Dolly Wells has two shows airing consecutively on TV this fall: the show she wrote and created with Emily Mortimer, Doll & Em, premieres on HBO on September 13th and Blunt Talk with Patrick Stewart kicked off its first season on STARZ in August. We caught up with the actress about the differences between working in the UK and the States, her two shows and next year’s Pride and Prejudice and Zombies.
The “Blunt Talk” cast is sharp and has a great chemistry. What’s it like working with such talented people?
It’s such a nice question to be asked and to be able to answer so honestly! I’ve never worked with Patrick before, he’s a fellow Brit, and I remember the first scene I acted with him, I couldn’t help but smile. I just thought “Oh my god, I can’t believe I’m here working with someone who makes every take so amazing.”
Everyone in the cast is so funny. On top of all of that, Jonathan [Ames, the creator of ‘Blunt Talk’] is so wonderful and generous and peculiar. All of the other writers are so smart. I could keep going.
How did this role challenge you as an actor?
What I love about Jon’s writing, it’s very funny but it’s also real and touching. Everyone has their own things to deal with and the challenge was to play her truthfully and honestly. And, at times in the show, it’s not funny but it’s sweet, and that’s a challenge.
‘Blunt Talk’ is my first job in America, so it felt like a different thing than what I’ve done back home. It was nerve-wracking and challenging because you want to do your best.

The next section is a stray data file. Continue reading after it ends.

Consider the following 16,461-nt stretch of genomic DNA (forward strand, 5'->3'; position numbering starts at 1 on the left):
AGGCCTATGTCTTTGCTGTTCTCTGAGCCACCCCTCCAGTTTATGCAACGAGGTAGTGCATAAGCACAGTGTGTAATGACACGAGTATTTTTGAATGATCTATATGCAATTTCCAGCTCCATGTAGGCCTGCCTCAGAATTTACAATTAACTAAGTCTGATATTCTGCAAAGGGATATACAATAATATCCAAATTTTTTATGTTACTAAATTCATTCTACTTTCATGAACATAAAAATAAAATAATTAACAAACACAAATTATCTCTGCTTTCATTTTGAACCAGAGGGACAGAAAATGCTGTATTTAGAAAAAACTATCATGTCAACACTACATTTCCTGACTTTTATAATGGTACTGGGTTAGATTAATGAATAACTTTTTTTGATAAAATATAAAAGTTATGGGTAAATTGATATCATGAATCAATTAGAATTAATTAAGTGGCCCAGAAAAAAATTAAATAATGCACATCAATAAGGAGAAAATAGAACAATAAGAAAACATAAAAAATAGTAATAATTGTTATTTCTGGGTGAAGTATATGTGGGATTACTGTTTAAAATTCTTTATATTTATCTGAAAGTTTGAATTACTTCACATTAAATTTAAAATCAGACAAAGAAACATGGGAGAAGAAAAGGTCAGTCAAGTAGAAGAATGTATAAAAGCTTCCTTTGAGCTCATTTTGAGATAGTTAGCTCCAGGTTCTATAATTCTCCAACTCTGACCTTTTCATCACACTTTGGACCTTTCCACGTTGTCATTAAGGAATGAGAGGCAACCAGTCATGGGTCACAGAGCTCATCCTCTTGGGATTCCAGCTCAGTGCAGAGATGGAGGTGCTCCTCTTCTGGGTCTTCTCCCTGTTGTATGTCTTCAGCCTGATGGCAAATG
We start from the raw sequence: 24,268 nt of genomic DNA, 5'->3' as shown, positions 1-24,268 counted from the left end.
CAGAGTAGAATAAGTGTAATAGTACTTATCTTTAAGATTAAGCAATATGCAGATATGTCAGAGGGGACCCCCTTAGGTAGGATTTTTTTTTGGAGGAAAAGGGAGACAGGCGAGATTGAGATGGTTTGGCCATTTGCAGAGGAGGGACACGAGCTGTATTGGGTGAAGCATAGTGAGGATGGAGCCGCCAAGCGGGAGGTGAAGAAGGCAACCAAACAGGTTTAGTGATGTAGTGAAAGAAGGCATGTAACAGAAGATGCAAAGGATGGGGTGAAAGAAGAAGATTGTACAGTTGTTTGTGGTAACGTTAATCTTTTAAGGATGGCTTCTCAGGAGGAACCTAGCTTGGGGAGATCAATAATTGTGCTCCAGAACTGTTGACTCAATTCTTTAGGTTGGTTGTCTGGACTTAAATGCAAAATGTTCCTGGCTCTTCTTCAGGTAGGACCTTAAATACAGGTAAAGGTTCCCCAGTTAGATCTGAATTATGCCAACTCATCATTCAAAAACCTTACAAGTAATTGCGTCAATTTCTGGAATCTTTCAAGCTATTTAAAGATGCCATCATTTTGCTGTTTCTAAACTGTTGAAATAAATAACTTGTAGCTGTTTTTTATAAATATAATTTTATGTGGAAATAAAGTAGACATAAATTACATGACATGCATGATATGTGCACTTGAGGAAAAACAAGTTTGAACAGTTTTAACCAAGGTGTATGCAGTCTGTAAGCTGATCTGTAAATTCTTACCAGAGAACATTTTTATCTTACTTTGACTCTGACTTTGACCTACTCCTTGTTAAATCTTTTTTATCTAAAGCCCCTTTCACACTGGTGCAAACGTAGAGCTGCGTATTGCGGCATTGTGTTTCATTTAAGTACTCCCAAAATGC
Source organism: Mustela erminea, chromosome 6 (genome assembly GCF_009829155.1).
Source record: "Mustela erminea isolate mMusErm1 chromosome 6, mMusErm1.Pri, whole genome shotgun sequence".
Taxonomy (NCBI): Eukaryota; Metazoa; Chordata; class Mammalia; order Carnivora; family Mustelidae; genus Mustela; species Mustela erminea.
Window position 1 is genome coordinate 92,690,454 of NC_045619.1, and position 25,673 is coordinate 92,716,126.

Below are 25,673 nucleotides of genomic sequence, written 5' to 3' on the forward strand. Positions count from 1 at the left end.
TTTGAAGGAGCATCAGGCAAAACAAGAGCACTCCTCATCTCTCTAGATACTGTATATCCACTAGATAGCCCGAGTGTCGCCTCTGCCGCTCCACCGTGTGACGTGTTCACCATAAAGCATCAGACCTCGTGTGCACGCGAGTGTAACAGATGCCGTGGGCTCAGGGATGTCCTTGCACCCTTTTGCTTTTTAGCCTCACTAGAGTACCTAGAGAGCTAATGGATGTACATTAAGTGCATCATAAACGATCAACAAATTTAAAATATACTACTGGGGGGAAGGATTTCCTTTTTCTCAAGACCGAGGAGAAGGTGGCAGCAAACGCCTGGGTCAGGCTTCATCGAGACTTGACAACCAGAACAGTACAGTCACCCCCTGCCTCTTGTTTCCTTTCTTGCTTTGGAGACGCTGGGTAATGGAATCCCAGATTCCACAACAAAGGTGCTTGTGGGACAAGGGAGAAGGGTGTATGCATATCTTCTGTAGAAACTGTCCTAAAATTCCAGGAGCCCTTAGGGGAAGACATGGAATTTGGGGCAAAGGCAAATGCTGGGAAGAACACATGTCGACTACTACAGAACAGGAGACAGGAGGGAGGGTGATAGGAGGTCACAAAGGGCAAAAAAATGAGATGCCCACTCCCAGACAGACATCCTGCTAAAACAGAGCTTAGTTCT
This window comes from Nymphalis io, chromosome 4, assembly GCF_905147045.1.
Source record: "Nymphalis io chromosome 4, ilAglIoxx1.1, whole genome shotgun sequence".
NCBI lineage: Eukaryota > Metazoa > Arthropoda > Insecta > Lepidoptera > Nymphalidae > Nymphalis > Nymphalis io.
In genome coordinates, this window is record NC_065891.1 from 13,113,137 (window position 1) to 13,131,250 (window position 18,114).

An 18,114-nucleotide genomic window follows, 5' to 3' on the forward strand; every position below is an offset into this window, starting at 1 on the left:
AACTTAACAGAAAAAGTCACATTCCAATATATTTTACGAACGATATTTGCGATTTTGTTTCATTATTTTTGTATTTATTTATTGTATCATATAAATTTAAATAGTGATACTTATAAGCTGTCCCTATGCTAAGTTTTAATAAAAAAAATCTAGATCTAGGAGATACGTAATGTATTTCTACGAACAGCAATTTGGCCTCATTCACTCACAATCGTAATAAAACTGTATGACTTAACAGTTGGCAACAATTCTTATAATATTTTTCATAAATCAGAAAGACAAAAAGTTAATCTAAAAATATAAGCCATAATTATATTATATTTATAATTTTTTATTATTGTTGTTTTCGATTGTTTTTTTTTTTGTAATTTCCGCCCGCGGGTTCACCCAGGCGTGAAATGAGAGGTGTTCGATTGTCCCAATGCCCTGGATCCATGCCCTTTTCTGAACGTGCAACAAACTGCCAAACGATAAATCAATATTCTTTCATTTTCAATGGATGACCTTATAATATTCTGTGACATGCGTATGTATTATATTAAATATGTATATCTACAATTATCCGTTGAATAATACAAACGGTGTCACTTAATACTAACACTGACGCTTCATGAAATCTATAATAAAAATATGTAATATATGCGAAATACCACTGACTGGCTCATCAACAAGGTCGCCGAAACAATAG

How do you keep your composure during scenes that are as funny as the ones written for you all?
I don’t know because there were scenes when I couldn’t even look at Patrick because the scene is just so funny. You can’t look anywhere because everyone makes you laugh.
How has this show differed from your previous work on shows in the UK?
It’s sort of irrelevant what country you’re in because my show with Emily was actually shot here in the States, in LA for the first season and New York for the second. So it didn’t matter where it aired because the process was the same. For our show, it involves so much fast writing and rewriting and we have to film it very quickly.
In ‘Talk,’ we have different directors for each episode which we don’t have in England. We also have more time to film, but I’ll say, the main difference is having to drive yourself to work here. That was the biggest challenge for a shaky driver like me. In England, you’re not allowed to get yourself anywhere because they fear you’re going to get lost or something. When I pulled in on the set here, I don’t know if I expected a welcoming committee or something, but it was very normal.
With our show, we’ve only done two seasons and it’s only six episodes. It’s not like we are churning out lots and lots. The things we write about are either versions of things that have happened to us or things that have happened to people we know. That’s what’s fun about writing – no matter how you’re feeling, you’re constantly in a situation that lends itself to writing. Emily and I have a similar outlook on life, similar sense of humor and love recounting to each other stories about what’s happened.
What can you tell us about Pride and Prejudice and Zombies?
I think it’s going to be brilliant. The girls are all fantastic and Darcy in a leather jacket is going to make people swoon. I think it’s going to be wonderful. When I did ADR, the parts I saw look so beautiful and brilliant and I have great feelings about it.
Blunt Talk airs on STARZ Saturdays at 9pm.